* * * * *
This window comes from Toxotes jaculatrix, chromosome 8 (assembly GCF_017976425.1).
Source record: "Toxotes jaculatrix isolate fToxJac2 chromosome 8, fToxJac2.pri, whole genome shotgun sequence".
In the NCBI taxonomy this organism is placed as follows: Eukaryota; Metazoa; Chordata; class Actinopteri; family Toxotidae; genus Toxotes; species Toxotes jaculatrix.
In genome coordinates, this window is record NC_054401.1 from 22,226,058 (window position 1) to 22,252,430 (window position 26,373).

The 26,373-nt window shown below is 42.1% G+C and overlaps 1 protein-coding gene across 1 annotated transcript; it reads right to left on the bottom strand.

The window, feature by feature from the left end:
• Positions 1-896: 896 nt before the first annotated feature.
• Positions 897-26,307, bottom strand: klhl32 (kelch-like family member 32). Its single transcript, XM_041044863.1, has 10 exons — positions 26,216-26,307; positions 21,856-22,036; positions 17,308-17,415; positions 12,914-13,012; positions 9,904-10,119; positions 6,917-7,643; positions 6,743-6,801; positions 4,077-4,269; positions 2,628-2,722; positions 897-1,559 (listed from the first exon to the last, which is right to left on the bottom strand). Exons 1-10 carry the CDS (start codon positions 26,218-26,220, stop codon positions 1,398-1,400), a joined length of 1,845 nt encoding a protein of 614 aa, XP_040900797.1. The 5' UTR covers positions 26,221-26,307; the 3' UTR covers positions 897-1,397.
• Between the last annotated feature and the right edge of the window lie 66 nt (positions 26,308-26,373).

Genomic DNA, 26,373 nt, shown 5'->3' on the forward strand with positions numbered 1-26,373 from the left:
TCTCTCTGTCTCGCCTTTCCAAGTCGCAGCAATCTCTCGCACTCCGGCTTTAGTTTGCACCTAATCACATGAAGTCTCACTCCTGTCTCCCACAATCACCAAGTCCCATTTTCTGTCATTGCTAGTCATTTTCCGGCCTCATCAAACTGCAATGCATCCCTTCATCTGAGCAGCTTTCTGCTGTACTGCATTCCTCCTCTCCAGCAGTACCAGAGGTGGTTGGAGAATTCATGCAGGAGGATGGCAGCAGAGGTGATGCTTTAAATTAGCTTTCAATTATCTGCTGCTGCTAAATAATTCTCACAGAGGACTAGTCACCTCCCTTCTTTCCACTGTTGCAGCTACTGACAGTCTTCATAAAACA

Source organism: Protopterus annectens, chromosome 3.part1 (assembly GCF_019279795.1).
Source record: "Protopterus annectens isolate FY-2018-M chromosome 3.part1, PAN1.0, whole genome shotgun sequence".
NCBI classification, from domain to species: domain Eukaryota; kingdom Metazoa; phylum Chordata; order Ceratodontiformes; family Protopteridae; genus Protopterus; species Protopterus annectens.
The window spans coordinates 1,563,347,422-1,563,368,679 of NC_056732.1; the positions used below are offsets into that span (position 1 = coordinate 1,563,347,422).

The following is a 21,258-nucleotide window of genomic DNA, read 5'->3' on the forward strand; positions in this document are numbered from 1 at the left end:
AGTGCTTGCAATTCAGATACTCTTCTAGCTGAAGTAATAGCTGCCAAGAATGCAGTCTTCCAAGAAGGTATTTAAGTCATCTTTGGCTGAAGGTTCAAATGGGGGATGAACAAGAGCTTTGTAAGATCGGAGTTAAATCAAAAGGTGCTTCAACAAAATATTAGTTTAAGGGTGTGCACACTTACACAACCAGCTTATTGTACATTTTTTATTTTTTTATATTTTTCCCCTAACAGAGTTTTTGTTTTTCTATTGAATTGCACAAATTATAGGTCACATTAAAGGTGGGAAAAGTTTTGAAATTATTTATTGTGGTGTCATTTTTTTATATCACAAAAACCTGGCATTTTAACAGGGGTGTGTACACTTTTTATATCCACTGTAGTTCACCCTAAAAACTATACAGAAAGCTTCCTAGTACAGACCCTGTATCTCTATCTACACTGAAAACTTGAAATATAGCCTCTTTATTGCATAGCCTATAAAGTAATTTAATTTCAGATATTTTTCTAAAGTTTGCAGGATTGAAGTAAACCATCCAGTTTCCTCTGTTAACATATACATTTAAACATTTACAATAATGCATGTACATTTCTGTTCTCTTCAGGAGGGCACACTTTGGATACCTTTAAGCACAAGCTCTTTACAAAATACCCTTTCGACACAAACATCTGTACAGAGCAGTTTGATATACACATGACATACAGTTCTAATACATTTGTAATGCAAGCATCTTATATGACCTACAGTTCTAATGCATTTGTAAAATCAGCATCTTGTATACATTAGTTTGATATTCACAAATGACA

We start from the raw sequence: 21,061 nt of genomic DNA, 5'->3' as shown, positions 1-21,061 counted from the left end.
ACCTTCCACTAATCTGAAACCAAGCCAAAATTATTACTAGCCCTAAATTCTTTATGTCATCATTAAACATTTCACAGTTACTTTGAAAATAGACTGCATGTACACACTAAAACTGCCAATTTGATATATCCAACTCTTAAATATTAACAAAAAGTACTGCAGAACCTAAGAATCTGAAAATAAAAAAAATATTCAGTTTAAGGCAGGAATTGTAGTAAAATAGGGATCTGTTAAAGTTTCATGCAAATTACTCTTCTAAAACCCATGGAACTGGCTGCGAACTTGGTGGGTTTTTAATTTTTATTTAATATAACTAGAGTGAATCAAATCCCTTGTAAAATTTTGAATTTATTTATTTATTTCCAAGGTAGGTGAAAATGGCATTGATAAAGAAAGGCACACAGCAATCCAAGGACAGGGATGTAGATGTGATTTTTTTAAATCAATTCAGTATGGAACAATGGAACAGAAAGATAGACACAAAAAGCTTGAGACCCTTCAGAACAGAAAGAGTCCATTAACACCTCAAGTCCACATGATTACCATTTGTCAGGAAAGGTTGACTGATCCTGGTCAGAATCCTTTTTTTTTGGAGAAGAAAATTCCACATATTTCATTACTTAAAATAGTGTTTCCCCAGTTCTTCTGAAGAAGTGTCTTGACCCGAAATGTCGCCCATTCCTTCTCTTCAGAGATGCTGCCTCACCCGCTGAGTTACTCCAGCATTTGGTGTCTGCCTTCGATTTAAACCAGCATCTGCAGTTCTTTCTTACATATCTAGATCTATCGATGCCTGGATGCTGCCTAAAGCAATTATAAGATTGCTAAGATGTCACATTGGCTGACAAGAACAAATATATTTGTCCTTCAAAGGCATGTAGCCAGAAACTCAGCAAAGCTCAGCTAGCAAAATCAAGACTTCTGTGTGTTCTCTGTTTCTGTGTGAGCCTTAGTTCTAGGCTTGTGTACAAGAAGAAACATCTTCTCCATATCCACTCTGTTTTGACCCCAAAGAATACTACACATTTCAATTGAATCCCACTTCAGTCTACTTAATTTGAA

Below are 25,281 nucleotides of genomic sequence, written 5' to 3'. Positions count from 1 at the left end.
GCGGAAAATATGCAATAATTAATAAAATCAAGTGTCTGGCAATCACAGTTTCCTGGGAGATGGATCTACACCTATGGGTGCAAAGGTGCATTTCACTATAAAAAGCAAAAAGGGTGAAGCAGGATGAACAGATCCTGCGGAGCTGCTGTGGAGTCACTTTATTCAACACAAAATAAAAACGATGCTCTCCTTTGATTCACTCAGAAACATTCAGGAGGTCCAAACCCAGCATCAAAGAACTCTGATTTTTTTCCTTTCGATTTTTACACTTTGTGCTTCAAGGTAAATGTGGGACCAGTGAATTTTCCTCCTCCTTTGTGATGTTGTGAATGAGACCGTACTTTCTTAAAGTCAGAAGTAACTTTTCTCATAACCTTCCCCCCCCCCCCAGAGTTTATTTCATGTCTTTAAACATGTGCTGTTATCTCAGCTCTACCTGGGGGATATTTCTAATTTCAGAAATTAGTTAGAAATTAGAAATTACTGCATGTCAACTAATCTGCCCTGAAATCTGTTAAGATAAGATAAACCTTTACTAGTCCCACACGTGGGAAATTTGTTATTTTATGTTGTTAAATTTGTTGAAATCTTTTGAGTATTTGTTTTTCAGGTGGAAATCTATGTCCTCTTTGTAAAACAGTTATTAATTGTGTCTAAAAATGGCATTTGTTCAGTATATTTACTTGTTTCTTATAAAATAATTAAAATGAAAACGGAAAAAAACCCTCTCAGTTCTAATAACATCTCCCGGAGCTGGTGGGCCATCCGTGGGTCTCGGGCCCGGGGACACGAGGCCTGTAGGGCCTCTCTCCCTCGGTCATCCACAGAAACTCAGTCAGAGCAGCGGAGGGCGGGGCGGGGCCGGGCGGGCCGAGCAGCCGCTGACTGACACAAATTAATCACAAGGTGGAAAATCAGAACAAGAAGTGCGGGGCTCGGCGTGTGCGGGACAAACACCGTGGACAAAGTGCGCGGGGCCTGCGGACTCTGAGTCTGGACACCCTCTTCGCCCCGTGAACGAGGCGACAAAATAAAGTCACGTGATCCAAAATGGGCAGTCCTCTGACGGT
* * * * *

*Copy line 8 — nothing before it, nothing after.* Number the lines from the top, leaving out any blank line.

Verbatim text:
• Positions 897-26,307, bottom strand: klhl32 (kelch-like family member 32). Its single transcript, XM_041044863.1, has 10 exons — positions 26,216-26,307; positions 21,856-22,036; positions 17,308-17,415; positions 12,914-13,012; positions 9,904-10,119; positions 6,917-7,643; positions 6,743-6,801; positions 4,077-4,269; positions 2,628-2,722; positions 897-1,559 (listed from the first exon to the last, which is right to left on the bottom strand). Exons 1-10 carry the CDS (start codon positions 26,218-26,220, stop codon positions 1,398-1,400), a joined length of 1,845 nt encoding a protein of 614 aa, XP_040900797.1. The 5' UTR covers positions 26,221-26,307; the 3' UTR covers positions 897-1,397.